Two simple, straightforward words.
Yet what a wonderful metamorphosis takes place when a simple flour/butter/water dough hits a scant 1/2″ of hot oil.
POP goes the dough, coming suddenly to life as air, trapped inside, expands to create big bubbles.
And what was formerly a soft, pale round of dough becomes golden brown and snapping crisp, the tasty essence of why we love doughnuts and french fries.
It’s all about that crisp deep-fried crust and flavor – even though 3/8″ of peanut oil could scarcely qualify as “deep” frying.
Have you resisted churros, beignets, and other deep-fried treats because you hate the thought of a gallon of hot oil bubbling on the stovetop, covering you and everything within reach with a rich patina of eau de doughnut?
Then this is a great recipe for taking a (shallow) dive into “deep” frying.
County Fair Fried Dough
Yield: 8 servings
2 cups King Arthur Unbleached All-Purpose Flour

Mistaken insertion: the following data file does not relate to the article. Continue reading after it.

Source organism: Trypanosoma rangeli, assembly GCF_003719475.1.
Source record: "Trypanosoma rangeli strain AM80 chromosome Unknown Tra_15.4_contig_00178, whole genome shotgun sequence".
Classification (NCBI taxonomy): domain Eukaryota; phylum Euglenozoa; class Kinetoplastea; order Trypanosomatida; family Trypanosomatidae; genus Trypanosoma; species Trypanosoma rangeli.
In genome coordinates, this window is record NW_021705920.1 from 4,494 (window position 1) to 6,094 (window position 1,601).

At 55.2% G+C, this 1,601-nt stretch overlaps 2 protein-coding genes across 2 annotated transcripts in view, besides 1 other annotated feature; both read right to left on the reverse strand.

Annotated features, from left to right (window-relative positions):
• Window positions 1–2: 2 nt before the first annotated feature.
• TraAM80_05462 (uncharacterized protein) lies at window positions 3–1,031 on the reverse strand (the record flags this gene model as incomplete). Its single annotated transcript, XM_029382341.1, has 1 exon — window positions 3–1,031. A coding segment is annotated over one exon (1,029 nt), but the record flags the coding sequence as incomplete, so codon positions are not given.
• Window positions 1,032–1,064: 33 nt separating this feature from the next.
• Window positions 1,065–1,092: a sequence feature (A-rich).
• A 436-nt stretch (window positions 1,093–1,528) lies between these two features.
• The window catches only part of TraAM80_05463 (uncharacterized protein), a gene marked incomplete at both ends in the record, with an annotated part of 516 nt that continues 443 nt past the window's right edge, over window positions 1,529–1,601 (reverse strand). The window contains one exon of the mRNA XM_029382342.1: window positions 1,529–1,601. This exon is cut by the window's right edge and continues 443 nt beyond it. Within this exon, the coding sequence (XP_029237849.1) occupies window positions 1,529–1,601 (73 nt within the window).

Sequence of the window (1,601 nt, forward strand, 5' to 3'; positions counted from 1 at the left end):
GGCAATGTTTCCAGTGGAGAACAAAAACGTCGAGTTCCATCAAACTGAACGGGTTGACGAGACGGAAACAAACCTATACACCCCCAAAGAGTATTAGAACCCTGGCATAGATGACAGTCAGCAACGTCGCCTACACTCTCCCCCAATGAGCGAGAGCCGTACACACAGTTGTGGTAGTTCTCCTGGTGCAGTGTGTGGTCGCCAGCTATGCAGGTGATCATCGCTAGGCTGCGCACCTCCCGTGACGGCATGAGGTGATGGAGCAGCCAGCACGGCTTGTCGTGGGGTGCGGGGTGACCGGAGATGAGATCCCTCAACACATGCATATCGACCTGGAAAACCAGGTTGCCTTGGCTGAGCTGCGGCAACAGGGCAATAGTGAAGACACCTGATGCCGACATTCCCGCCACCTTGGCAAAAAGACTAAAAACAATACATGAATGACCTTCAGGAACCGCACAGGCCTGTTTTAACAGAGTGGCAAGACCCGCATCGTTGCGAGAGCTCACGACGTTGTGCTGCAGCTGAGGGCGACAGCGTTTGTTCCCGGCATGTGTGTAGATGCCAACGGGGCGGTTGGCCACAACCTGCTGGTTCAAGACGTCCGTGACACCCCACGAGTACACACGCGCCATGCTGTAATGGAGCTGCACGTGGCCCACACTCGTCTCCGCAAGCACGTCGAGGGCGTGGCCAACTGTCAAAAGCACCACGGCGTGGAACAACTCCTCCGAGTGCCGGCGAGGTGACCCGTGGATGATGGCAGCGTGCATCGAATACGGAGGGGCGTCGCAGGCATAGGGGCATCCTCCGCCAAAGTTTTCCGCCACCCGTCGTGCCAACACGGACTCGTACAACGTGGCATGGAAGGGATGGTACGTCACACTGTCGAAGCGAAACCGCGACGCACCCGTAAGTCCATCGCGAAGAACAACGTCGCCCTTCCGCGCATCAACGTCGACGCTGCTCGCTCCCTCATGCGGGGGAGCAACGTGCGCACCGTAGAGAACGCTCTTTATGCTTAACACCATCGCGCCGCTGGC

3/4 teaspoon salt
3/4 cup lukewarm water
2 tablespoons cold unsalted butter, in 1/2" cubes
2 teaspoons baking powder
Mix the flour, baking powder, and salt.
Work in the cold butter, using a pastry blender, your fingers, or a mixer.
Stir in the warm water to make a soft dough. Cover and let rest for 15 minutes.
Divide the dough into eight pieces. Working with one piece at a time, roll into a thin 5" round, about 3/8" thick.
Heat about 3/8" vegetable oil to 375°F in an electric frying pan, or in a pan over a burner. If you're using a 10" diameter pan, this is 2 cups of vegetable oil. If you're not using an electric frying pan, use a candy thermometer to take the temperature of the oil; or guesstimate it by seeing if the first piece of dough fries nicely in the time specified.
Pick up one dough disk, and carefully lower it into the pan. Let it cook for 60 seconds (it'll puff up on top and become light brown on the bottom), then flip it over and cook until light brown on the other side, about 60 seconds. You don't want to cook these too dark; they'll become overly crisp.
Remove from the oil and set on a paper towel-lined baking sheet. Place in a 200°F oven to keep warm while you make the remaining fried doughs.
Serve warm, with maple syrup or cider syrup; confectioners' sugar, or cinnamon sugar; or the topping of your choice — some folks enjoy a savory version, with marinara sauce and cheese.